Symptom Management Theory Analysis

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The UCSF Theory of Symptom Management: Middle Range Theory Analysis & Evaluation

This analysis of UCSF’s Theory of Symptom Management presents the background of the theory, major concepts and their interrelationships, and evaluates the clinical usefulness of the theory. In research testing the theory, Skelly at al. showed that a symptom management intervention program, provided to African American women with chronic Type II diabetes, resulted in an increase in self-care, an improved quality of life and less anxiety from chronic disease. Similarly, the chronic illness patient shoulders the day to day management of his symptoms. The theory is a framework that healthcare professionals can use to provide a basis for self-care and symptom management in the chronic disease patient.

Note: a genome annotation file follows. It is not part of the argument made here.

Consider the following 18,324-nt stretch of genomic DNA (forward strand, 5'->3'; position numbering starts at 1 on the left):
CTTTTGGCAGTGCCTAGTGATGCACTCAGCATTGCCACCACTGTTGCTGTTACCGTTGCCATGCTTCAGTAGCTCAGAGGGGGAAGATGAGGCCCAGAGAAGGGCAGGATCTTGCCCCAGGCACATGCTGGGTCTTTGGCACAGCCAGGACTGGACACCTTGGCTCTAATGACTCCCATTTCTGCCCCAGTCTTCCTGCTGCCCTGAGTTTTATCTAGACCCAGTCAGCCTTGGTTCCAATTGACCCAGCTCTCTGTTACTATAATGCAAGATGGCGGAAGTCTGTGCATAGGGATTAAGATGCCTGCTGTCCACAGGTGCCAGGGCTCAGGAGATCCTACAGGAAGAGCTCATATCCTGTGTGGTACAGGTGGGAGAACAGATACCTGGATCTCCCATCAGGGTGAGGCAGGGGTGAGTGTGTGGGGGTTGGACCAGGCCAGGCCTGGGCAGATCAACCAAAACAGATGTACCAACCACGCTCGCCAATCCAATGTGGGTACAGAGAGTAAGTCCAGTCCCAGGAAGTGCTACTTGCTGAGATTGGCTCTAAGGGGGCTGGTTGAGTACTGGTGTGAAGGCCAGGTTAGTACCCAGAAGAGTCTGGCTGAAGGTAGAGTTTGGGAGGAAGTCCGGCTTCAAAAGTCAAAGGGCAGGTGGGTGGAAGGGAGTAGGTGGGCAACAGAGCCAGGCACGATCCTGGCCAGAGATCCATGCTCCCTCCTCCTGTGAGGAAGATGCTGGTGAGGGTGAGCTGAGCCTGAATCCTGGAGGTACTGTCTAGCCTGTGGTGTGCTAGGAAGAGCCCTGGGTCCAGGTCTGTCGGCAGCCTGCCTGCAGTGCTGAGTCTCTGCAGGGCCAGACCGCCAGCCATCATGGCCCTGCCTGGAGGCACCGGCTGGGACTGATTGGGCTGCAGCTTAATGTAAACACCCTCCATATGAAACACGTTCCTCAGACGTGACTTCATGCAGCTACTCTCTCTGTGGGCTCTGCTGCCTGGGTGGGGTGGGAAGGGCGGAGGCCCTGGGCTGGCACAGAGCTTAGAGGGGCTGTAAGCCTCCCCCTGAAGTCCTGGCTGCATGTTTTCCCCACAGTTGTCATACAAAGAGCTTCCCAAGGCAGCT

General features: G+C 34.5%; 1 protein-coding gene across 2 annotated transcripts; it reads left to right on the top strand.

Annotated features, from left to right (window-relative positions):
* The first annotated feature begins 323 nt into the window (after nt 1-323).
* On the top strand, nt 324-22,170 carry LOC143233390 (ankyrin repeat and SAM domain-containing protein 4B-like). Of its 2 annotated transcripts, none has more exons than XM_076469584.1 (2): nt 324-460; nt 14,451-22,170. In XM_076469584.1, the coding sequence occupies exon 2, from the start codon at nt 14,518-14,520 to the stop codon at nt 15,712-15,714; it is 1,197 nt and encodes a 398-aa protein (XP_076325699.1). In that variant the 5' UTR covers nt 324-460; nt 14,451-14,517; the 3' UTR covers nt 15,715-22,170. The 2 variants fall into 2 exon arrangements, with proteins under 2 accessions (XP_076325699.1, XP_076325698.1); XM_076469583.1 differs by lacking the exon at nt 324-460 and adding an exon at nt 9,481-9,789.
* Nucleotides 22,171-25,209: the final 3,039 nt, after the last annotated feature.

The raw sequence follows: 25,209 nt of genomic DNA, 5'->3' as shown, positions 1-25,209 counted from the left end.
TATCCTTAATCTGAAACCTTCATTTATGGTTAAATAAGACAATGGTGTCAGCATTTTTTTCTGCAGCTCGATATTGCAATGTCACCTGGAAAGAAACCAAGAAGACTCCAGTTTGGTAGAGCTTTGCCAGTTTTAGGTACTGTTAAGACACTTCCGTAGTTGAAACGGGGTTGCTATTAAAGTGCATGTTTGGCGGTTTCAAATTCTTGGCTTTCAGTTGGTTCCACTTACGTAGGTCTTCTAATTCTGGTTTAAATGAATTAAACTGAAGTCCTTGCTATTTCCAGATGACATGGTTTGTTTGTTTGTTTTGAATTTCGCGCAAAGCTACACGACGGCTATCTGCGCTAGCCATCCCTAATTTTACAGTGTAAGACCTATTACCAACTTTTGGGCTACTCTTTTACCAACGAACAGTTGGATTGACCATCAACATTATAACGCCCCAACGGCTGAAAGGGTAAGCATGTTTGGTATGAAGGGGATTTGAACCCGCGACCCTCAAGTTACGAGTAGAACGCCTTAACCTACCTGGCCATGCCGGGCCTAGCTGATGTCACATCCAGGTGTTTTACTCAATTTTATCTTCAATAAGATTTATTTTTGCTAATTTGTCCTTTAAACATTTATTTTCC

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Symptom Management and its relationship with chronic disease has been named a research priority in the nursing profession (NNRA Process, 2006). The development of theories to guide research and Evidence Based Practice in this area is crucial, with further progress through analysis and application to practice. The UCSF Theory of Symptom Management (SMT) provides the guidance for the nurse to understand patient symptoms with better assessment, support and treatment in nursing practice. The symptom is usually what brings the patient to seek out health care (Humphreys et al., 2008) and adherence to treatment by the patient is crucial. The nurse who provides a biopsychosocial view of the symptoms to help the patient better deal with their symptoms is imperative to this adherence. The Theory provides many target areas for research and furthers our knowledge of the development of symptom management.
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